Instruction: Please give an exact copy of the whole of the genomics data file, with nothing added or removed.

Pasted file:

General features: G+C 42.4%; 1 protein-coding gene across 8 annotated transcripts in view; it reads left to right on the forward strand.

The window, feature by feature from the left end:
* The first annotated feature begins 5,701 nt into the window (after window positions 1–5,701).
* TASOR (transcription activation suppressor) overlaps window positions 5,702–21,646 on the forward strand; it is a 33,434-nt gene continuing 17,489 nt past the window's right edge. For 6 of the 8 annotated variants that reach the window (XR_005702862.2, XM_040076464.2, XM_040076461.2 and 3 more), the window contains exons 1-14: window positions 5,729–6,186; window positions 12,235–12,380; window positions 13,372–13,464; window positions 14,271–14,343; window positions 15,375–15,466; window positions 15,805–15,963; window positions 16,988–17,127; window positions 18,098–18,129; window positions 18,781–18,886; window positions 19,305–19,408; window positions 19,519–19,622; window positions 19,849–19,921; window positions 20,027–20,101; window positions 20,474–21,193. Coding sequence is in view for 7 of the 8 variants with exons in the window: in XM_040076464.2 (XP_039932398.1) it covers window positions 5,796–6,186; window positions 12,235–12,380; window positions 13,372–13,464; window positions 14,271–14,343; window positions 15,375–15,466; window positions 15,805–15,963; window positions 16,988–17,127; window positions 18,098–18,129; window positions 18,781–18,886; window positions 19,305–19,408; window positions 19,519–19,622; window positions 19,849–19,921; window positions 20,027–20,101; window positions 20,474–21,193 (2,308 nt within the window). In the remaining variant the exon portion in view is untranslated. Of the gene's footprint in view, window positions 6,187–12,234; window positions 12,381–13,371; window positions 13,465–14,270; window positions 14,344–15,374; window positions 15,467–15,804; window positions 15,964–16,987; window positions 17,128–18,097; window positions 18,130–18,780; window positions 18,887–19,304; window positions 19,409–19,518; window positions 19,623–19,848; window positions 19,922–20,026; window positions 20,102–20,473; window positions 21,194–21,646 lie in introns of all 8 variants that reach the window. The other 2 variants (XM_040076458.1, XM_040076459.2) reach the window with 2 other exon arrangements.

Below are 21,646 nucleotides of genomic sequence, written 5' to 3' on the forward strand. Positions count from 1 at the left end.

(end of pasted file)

General features: G+C 42.4%; 1 protein-coding gene across 8 annotated transcripts in view; it reads left to right on the forward strand.

The window, feature by feature from the left end:
* The first annotated feature begins 5,701 nt into the window (after window positions 1–5,701).
* TASOR (transcription activation suppressor) overlaps window positions 5,702–21,646 on the forward strand; it is a 33,434-nt gene continuing 17,489 nt past the window's right edge. For 6 of the 8 annotated variants that reach the window (XR_005702862.2, XM_040076464.2, XM_040076461.2 and 3 more), the window contains exons 1-14: window positions 5,729–6,186; window positions 12,235–12,380; window positions 13,372–13,464; window positions 14,271–14,343; window positions 15,375–15,466; window positions 15,805–15,963; window positions 16,988–17,127; window positions 18,098–18,129; window positions 18,781–18,886; window positions 19,305–19,408; window positions 19,519–19,622; window positions 19,849–19,921; window positions 20,027–20,101; window positions 20,474–21,193. Coding sequence is in view for 7 of the 8 variants with exons in the window: in XM_040076464.2 (XP_039932398.1) it covers window positions 5,796–6,186; window positions 12,235–12,380; window positions 13,372–13,464; window positions 14,271–14,343; window positions 15,375–15,466; window positions 15,805–15,963; window positions 16,988–17,127; window positions 18,098–18,129; window positions 18,781–18,886; window positions 19,305–19,408; window positions 19,519–19,622; window positions 19,849–19,921; window positions 20,027–20,101; window positions 20,474–21,193 (2,308 nt within the window). In the remaining variant the exon portion in view is untranslated. Of the gene's footprint in view, window positions 6,187–12,234; window positions 12,381–13,371; window positions 13,465–14,270; window positions 14,344–15,374; window positions 15,467–15,804; window positions 15,964–16,987; window positions 17,128–18,097; window positions 18,130–18,780; window positions 18,887–19,304; window positions 19,409–19,518; window positions 19,623–19,848; window positions 19,922–20,026; window positions 20,102–20,473; window positions 21,194–21,646 lie in introns of all 8 variants that reach the window. The other 2 variants (XM_040076458.1, XM_040076459.2) reach the window with 2 other exon arrangements.

Below are 21,646 nucleotides of genomic sequence, written 5' to 3' on the forward strand. Positions count from 1 at the left end.